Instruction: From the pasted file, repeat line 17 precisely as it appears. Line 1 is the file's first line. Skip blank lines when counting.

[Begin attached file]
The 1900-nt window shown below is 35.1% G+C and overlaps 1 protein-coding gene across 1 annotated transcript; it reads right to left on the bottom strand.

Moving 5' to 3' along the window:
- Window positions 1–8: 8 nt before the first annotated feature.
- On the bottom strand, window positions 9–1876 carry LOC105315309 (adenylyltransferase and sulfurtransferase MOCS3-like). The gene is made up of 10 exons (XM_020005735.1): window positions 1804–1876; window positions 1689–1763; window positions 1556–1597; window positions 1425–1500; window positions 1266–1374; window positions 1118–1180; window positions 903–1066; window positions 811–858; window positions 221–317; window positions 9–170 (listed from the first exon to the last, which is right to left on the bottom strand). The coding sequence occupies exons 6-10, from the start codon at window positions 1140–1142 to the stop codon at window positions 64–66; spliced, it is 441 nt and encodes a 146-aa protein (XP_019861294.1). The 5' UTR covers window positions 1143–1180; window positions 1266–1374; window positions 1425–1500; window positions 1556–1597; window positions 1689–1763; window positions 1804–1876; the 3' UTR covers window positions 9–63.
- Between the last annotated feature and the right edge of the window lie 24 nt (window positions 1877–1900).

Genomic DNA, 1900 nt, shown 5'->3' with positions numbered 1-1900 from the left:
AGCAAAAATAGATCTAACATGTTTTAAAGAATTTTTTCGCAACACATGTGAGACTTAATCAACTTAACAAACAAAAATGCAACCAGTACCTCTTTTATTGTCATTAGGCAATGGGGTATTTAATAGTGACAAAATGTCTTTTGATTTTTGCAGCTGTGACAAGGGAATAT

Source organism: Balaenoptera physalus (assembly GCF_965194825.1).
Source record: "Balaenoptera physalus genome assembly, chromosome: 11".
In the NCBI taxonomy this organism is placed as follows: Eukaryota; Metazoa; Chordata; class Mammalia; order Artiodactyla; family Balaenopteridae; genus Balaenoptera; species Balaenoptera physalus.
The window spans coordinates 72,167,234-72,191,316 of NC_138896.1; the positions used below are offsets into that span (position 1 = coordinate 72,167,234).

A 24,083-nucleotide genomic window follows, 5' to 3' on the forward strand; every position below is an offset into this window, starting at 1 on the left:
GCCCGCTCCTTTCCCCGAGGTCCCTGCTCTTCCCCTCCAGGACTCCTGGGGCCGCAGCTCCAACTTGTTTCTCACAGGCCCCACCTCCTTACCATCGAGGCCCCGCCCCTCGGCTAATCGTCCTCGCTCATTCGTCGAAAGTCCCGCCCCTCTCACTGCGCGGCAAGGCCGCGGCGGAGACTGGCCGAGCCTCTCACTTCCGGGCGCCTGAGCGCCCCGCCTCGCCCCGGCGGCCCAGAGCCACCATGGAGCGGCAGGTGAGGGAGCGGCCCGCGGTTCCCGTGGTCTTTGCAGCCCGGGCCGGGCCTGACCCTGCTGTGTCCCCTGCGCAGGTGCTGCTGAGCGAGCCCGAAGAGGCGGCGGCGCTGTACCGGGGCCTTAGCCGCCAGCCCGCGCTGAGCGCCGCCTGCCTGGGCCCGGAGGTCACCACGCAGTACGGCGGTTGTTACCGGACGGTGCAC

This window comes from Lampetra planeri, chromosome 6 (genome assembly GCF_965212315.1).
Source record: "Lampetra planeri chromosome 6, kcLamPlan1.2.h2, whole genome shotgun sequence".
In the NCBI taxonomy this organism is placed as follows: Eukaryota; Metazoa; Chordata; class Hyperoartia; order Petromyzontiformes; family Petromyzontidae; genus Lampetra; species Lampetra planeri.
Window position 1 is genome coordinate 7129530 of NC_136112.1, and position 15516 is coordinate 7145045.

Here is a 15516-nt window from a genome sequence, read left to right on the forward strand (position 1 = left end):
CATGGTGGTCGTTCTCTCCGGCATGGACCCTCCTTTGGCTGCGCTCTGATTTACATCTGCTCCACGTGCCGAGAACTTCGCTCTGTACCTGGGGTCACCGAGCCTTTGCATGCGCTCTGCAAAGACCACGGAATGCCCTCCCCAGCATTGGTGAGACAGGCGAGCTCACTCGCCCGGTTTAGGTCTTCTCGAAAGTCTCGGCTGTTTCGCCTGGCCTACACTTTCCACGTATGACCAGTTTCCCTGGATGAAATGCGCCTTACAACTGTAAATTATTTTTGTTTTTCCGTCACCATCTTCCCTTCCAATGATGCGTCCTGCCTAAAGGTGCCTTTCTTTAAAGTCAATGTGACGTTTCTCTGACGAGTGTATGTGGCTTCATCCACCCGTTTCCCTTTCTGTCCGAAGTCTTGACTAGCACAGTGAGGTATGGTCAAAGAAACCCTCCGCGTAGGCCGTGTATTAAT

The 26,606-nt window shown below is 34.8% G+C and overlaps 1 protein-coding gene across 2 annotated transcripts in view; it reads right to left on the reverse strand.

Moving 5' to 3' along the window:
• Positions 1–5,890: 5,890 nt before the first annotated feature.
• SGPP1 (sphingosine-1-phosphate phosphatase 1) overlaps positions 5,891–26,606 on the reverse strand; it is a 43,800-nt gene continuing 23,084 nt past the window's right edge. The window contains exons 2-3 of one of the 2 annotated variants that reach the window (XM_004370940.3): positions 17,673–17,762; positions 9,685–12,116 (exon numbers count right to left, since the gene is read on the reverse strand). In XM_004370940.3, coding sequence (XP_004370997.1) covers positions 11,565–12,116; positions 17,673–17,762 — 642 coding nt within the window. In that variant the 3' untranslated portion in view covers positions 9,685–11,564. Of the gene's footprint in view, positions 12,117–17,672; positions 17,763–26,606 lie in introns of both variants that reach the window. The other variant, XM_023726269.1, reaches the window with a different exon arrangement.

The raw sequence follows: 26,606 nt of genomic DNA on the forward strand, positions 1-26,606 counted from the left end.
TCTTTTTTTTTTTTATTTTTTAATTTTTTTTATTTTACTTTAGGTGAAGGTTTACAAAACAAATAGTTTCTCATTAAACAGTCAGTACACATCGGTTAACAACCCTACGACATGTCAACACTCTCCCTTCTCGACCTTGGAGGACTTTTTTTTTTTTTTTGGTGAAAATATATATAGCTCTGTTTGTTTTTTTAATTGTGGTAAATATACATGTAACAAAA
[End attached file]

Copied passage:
Window position 1 is genome coordinate 7129530 of NC_136112.1, and position 15516 is coordinate 7145045.